Saturday, 16 October 2010
The quango cull reminded me of croissants, that and the limitations of democracy as practised in Britain. Listening to Francis Maude pretend it was about re-establishing democratic accountability in Britain this morning on radio 4 as opposed to the cutting out wasteful inefficiency it was originally presented as I thought what a fanny. Besides the obvious realisation by the ConDems that they ain’t gonna save much money there’s the self-inflicted wounds it inflicts; politics is oiled by patronage, quangos or at least a seat on the board of a quango and the associated however many grand a year dished out for spending a coupla hours a month pontificating gave politicians a fabulous resource with which to reward friends and neighbours. Cull too many quangos and all that patronage gravy goes bye bye.
‘fessing up to that would allow politicians to claim they were above board, on the level and all that kinda jazz, except doing so would be to admit the role patronage plays in the political process, which they won’t. So instead it looks like a stupid mistake unless of course the transfer of responsibilities to organisations for which politicians have direct responsibility is actually going to happen and make a difference, which brings us back to croissants.
One day one of the major supermarket chains conducted an experiment. They did some nice straight forward labelling, which assigned traffic light ratings to the contents of different types of croissant. Sales of the croissant that had lots of red lights on it fell. Sales of the croissant with more green and amber traffic lights increased. The end. Except it wasn’t, the supermarkets subsequently campaigned vigorously against the Food Standards Agency (a different FSA) making the traffic lighting of food according to its sugar, fat, salt content etc., a legal obligation. The supermarkets won so instead we have all this shite about RDAs and this and that and what not i.e. an overly complicated system no one really understands or can be arsed with so largely ignores.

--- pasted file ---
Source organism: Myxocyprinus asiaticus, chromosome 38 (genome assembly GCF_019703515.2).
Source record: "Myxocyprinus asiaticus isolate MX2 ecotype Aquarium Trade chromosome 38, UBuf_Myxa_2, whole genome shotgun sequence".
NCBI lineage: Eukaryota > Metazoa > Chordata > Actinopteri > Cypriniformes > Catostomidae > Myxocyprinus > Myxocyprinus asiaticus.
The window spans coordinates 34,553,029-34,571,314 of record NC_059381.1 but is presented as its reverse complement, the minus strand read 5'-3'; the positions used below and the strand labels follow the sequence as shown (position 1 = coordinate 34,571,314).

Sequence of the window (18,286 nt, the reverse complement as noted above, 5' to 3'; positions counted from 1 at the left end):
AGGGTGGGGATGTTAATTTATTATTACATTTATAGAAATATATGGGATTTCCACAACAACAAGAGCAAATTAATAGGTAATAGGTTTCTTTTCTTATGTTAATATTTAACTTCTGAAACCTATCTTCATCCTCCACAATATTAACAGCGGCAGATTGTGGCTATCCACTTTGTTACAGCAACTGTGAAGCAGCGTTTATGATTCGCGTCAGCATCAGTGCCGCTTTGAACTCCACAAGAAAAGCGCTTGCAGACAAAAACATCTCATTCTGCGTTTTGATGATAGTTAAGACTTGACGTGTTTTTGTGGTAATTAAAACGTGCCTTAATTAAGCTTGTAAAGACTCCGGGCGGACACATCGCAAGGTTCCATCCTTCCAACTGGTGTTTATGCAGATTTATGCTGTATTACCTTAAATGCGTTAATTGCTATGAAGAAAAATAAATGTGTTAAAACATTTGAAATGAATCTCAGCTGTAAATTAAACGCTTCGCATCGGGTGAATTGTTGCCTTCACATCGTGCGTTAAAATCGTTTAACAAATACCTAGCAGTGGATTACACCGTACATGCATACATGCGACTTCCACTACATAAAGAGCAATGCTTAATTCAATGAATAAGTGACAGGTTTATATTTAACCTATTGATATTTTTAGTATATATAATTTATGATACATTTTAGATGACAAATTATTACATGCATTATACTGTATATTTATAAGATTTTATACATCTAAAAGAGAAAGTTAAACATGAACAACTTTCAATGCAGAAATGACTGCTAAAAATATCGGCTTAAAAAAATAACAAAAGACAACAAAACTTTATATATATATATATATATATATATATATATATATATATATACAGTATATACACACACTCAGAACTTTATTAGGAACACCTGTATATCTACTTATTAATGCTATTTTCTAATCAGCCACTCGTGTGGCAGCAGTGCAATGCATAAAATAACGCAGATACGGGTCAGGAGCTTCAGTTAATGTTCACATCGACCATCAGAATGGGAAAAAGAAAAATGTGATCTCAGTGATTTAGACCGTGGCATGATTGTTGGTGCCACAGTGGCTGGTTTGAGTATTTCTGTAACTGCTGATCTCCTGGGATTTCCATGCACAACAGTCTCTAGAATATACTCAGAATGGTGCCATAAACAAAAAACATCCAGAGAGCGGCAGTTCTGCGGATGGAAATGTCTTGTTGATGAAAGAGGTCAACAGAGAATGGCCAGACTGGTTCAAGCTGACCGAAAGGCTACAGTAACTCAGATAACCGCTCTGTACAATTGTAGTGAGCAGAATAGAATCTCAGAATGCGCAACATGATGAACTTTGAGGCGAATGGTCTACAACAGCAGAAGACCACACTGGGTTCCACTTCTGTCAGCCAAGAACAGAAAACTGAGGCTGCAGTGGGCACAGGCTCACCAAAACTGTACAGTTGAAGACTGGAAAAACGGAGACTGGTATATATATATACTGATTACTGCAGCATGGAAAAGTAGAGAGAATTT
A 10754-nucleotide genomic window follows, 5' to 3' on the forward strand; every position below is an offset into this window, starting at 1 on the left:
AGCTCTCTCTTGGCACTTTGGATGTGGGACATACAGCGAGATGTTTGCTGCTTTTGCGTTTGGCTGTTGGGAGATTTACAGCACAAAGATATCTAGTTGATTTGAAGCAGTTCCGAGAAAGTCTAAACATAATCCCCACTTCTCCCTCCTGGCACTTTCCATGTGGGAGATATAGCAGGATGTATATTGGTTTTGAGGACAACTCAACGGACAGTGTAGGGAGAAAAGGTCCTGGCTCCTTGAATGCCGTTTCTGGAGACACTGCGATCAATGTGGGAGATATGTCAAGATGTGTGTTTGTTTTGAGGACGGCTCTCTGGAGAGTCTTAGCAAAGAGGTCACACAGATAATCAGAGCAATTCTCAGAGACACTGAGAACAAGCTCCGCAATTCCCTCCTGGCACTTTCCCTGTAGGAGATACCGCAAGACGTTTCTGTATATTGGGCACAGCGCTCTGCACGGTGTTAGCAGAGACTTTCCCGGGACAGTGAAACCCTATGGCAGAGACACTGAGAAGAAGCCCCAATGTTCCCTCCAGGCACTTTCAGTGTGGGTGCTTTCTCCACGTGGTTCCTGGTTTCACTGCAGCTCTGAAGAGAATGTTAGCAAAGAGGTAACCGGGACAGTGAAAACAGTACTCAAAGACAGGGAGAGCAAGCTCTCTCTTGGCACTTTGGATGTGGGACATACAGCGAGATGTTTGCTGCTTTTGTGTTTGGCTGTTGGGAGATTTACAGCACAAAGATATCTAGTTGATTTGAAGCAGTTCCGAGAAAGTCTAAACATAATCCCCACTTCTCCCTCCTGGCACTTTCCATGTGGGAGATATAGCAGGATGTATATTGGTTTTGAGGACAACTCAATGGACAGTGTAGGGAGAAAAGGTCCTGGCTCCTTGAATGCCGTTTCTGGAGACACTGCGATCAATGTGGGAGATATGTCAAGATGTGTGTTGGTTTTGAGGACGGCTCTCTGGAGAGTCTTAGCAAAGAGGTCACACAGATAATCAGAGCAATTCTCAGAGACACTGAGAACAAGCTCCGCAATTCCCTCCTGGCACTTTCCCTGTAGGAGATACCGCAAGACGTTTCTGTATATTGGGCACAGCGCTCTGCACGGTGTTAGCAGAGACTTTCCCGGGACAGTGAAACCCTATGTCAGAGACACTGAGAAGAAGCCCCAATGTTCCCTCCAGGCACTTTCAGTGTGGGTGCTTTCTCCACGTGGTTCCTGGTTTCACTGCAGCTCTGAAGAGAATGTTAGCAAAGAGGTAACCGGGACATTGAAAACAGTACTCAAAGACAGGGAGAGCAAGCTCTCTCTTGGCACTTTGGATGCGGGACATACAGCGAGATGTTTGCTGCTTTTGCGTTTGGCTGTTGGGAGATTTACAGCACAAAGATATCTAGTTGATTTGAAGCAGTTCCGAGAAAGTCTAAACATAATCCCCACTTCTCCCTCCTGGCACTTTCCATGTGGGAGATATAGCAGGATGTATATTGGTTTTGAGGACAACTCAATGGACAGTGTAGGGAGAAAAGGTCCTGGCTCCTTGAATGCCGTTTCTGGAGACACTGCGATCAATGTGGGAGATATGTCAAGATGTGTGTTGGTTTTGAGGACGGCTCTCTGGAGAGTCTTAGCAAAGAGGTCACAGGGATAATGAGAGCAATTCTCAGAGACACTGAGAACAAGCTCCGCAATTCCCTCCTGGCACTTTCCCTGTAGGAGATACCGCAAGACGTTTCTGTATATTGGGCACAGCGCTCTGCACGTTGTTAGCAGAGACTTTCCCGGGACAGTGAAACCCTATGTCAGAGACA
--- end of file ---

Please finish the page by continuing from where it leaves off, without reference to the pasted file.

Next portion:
This is a bad thing. Pleb morons don’t care cos they believe they have the right to eat shite food. Middle income liberals are too busy wanking over farmer’s market organic cheese to notice while fat, fat fatties have glandular issues and big bones that mean they have to eat hunners of choccie biccies and avoid any exercise. But, on balance and on average, a straightforward traffic light system would probably see some incremental shifts in what people eat and put pressure on supermarkets to tell the manufacturers that supply them to change their contents in favour of less obesity inducing stuff. Except, that would cost money and possibly sales, hence their vigorous and successful opposition to the FSA’s efforts and the associated constraints this indicates big business lobbying places on the democratic process as practised in Britain with public health being sacrificed to private profits.
So now that another FSA is being “substantially reformed” will we see a more independent approach being taken by government to the issue of food content labelling? It’d be good if we did and it’s a nice litmus test as to the benefits of the quango cull that’s in keeping with Francis Maude’s claims. In the meantime the soon to be defunct Government Hospitality Advisory Committee on the purchase of Wines sounds like the best quango to be a part of ever, I can even think of a fabulous person who should have a seat on its board.